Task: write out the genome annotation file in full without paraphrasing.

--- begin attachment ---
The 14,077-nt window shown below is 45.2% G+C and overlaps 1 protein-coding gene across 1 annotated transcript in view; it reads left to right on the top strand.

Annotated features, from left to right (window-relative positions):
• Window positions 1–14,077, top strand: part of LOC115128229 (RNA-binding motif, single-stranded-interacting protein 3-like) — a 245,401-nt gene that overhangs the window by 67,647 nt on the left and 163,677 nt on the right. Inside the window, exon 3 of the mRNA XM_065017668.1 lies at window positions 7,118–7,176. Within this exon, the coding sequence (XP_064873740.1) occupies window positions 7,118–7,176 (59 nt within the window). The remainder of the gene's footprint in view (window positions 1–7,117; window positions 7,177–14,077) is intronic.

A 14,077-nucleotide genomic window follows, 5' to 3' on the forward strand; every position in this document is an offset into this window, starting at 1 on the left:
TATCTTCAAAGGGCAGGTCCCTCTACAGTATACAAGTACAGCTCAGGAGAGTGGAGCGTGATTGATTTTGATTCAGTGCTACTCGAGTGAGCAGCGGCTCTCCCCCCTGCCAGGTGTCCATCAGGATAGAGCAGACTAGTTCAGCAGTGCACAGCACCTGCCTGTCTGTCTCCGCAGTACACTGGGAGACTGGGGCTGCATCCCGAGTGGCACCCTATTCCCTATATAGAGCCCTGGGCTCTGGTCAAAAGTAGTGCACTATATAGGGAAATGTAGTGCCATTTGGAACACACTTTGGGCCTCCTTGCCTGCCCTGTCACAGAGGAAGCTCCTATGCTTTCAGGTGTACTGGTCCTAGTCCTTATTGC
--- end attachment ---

The 14,077-nt window shown below is 45.2% G+C and overlaps 1 protein-coding gene across 1 annotated transcript in view; it reads left to right on the top strand.

Annotated features, from left to right (window-relative positions):
• Window positions 1–14,077, top strand: part of LOC115128229 (RNA-binding motif, single-stranded-interacting protein 3-like) — a 245,401-nt gene that overhangs the window by 67,647 nt on the left and 163,677 nt on the right. Inside the window, exon 3 of the mRNA XM_065017668.1 lies at window positions 7,118–7,176. Within this exon, the coding sequence (XP_064873740.1) occupies window positions 7,118–7,176 (59 nt within the window). The remainder of the gene's footprint in view (window positions 1–7,117; window positions 7,177–14,077) is intronic.

A 14,077-nucleotide genomic window follows, 5' to 3' on the forward strand; every position in this document is an offset into this window, starting at 1 on the left:
TATCTTCAAAGGGCAGGTCCCTCTACAGTATACAAGTACAGCTCAGGAGAGTGGAGCGTGATTGATTTTGATTCAGTGCTACTCGAGTGAGCAGCGGCTCTCCCCCCTGCCAGGTGTCCATCAGGATAGAGCAGACTAGTTCAGCAGTGCACAGCACCTGCCTGTCTGTCTCCGCAGTACACTGGGAGACTGGGGCTGCATCCCGAGTGGCACCCTATTCCCTATATAGAGCCCTGGGCTCTGGTCAAAAGTAGTGCACTATATAGGGAAATGTAGTGCCATTTGGAACACACTTTGGGCCTCCTTGCCTGCCCTGTCACAGAGGAAGCTCCTATGCTTTCAGGTGTACTGGTCCTAGTCCTTATTGC